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The differences between a xylophone and marimba relate to the range of the instruments, their pitches, the mallets used with them, and their resonators. Both instruments are percussive and use beaters to strike wooden keys, but their specific qualities differ. The marimba can also produce lower notes than the xylophone. Xylophone notes also sound out at a higher pitch than they are written in musical notation. Resonators are used to amplify the sound on both the xylophone and marimba, but the marimba’s resonators are longer.
The ranges of the xylophone and marimba are one factor which differentiates them. Range is indicated by the number of octaves an instrument can play. An octave is a full run of twelve notes, from A to G sharp. Xylophones have a range of two-and-a-half to four octaves. Marimbas have a larger range, usually between three and five octaves.
The actual pitch produced by the instrument, compared to the pitch written in musical notation, can also be used to differentiate a xylophone and marimba. Xylophones produce notes one octave higher than the written pitch. For example, a middle C (C4), which is found one line below the treble clef staff, will actually become a high C (C5) when played on a xylophone. Marimbas produce the notes as they are written. The lowest note on a xylophone is middle C, but marimbas can have notes up to two octaves lower.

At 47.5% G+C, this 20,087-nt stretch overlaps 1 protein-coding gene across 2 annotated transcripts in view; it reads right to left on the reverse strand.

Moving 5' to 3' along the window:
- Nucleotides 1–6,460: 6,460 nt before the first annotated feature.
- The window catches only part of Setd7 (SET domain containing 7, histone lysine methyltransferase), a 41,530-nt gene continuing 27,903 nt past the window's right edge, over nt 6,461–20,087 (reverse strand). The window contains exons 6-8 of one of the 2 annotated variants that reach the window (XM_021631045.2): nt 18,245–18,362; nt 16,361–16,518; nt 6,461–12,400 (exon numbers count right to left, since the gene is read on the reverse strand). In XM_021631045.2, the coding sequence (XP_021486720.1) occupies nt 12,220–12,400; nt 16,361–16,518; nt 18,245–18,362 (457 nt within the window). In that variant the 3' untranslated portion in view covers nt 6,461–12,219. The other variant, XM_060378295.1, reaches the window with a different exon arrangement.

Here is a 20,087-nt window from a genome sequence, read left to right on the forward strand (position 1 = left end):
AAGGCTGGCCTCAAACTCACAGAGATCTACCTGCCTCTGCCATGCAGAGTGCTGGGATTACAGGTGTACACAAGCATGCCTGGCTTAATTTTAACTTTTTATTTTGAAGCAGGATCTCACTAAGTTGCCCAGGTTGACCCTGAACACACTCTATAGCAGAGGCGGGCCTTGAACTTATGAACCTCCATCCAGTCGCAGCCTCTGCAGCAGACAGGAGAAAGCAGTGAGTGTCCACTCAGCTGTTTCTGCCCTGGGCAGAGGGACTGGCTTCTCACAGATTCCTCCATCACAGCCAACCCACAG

Different mallets are used with xylophones and marimbas. Both use wooden core mallets, but those used on a xylophone are wrapped in a harder material. This is usually a rubber or plastic, which gives the instrument its high, biting tone. Marimba mallets are coated in cord or yarn to provide a more mellow tone when the instrument is struck. The specific cutting style used on the keys also contributes to the tone's brightness or mellowness.
The resonators used to amplify the sound have different lengths on the xylophone and marimba. Resonators are metallic tubes which extend from the bottom of the keys down towards the ground. The larger keys on the xylophone have larger resonators, meaning that the resonators decrease in length according to the key size. Both the largest and smallest keys on a marimba have long resonators, creating an arch of long tubes beneath the instrument. The smallest resonators on a marimba are comparable in size to the longest ones on a xylophone.
The xylophone and marimba are often used in different musical circumstances. Xylophones are more commonly found in symphony orchestras and concert bands. Marimbas, conversely, are occasionally used alone and often found in much smaller musical ensembles.
For those looking to experience first-hand the difference between a marimba and xylophone, it's imperative to hear each at its best. The marimba is the national instrument of Guatemala, and hearing it live is a truly wonderful experience. But there are good recordings also available, such as the Smithsonian Folkways' "Chapinlandia." For the xylophone, pick up anything by George Hamilton Green Jr. or Sir Patrick Moore.